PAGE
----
I do agree with you that Catholics should know about their faith. There are some questions posted in the forums which make you think, “oh, please”. But, you also make the point that a lot of people set themselves up as experts and they’re not. You can’t have it both ways.
I don’t think we can make sweeping statements lumping everyone together. Not all liturgists are bad or introduce inappropriate innovations into the liturgy.
There are quite a lot of laws/rules we have in the Church so there are some valid points raised in posts on the forum. I’ve seen questions from priests/religious. So what chance do we in the pews have?
It wasn’t a tantrum and I think most of us who are fed-up with so-called liturgists running the show and those who think liturgists rule the Earth, share those sentiments.
I believe there must be good liturgists out there, however, of the many I have met in the past 19 years, I haven’t met a ‘good one’ yet.
“Let’s play church. Emptying holy water fonts all of Lent is fun. Standing at the ‘Great Amen’ shows unity. People like Michael Buble, so let’s stick pianos in parishes and have the Mass sung like Michael Buble would.”
I will check out the website, which wasn’t what I was commenting on, it was other posts in the thread.
Anyway, enough. Mea culpa.
I’m also a fan of doing away with diocesian liturgy offices and liturgy commities. These groups have caused havoc in most Catholic parishes over the past 45 years. We need to let individual parishes shap their own liturgies according to the wants and desires of their parishioners (As long as these wants are in line with whats approved).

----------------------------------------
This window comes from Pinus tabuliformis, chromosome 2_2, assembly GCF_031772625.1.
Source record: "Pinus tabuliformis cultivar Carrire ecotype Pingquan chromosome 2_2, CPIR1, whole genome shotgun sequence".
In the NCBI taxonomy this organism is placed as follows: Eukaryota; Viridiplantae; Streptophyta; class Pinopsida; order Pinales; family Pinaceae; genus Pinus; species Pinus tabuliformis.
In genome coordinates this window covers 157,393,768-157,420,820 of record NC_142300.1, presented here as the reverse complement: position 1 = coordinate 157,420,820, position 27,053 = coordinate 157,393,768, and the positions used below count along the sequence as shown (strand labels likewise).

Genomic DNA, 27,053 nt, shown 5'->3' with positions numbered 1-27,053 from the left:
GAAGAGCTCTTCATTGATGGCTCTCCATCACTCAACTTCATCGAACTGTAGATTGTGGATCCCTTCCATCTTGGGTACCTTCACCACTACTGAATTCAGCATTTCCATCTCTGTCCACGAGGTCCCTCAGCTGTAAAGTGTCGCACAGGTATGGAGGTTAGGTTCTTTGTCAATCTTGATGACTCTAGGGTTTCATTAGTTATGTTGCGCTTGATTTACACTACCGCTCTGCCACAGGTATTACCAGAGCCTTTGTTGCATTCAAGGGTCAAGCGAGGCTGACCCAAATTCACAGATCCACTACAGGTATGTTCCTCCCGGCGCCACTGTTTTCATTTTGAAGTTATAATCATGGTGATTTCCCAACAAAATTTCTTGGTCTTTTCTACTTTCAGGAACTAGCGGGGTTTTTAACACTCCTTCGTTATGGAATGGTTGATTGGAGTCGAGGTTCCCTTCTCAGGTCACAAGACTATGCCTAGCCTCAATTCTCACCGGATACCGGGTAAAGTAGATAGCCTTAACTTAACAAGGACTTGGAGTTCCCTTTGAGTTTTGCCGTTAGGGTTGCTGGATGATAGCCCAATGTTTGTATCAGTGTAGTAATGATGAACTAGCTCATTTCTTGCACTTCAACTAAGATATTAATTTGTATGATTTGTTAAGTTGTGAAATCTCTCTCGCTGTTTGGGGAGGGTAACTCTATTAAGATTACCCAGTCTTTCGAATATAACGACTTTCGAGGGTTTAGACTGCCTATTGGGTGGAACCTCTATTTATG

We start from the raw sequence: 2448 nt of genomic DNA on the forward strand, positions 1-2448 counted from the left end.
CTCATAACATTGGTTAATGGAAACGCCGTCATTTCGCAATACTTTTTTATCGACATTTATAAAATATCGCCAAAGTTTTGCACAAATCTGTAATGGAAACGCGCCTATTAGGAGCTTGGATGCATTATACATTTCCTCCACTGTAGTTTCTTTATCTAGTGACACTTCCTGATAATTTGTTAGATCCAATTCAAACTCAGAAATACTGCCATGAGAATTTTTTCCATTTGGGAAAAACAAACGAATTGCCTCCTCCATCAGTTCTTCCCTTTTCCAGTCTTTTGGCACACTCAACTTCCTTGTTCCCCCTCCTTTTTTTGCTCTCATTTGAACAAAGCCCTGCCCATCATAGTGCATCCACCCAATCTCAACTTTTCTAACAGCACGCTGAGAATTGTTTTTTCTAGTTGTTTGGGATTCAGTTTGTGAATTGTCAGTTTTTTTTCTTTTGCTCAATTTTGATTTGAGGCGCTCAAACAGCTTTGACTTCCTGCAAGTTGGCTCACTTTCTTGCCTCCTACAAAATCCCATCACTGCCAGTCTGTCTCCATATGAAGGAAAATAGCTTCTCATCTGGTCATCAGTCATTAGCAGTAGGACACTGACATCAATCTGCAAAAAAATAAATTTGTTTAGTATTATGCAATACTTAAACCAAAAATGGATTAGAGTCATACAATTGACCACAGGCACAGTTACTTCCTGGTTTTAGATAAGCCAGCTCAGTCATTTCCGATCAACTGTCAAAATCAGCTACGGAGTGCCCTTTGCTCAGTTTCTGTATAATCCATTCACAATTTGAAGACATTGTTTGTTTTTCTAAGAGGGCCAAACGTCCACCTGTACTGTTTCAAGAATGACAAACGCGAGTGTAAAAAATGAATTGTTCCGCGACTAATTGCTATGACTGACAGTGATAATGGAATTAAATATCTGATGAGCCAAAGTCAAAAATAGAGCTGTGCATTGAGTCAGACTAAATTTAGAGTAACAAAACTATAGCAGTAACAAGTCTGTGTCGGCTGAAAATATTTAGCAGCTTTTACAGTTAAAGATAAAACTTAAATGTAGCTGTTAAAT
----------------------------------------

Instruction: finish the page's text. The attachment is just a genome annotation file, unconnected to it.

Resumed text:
You won’t be able to check it out. It doesn’t exist any longer. That’s what this thread’s about, the reason why it’s gone!
It wasn’t about any of the weird and wonderful innovations that many of use despise. It was full of practical advice about what was was permitted and not. For example, could you have a Nuptial Mass on Sunday and if the answer was yes did the readings have to be those of the Sunday or from the Ritual Mass. It wasn’t about whether we should have a “Folk Mass” with guitars or whether ‘liturgical’ dancing was permitted.
Do you know what year you are talking about? I looked at the site map from 2005, but couldn’t find any link that seemed to be for an Office of Worship, or Liturgy.
Not sure who your question’s aimed at. I don’t know when the site disappeared so why did you try 2005? The website wasn’t part of the Archdiocese of New York’s website - it was a different website.
Ah, I see - I misunderstood your OP. If the URL of the site can be found, perhaps in a link from some out-of-date web page or blog, then it could be plugged into the archive site.
[quote=Matthew Holford]I don’t know when the site disappeared so why did you try 2005?
I wasn’t sure how long it had been gone for, so I didn’t want to try something as recent as 2009. At the same time the odds weren’t that great that it was around in say 1997. 2005 seemed like as good a place as any to start.
I also notice that the Federation of Diocesan Liturgical Commissions site has a Liturgy of the Hours page that says it was created for the Archdiocese of New York. I thought that if I went back into the main liturgy page for the FDLC, that there might be further documents or pages cribbed from NY. However, instead I got a Google cache from the Diocese of Greensburg, which I suppose hosts the FDLC site.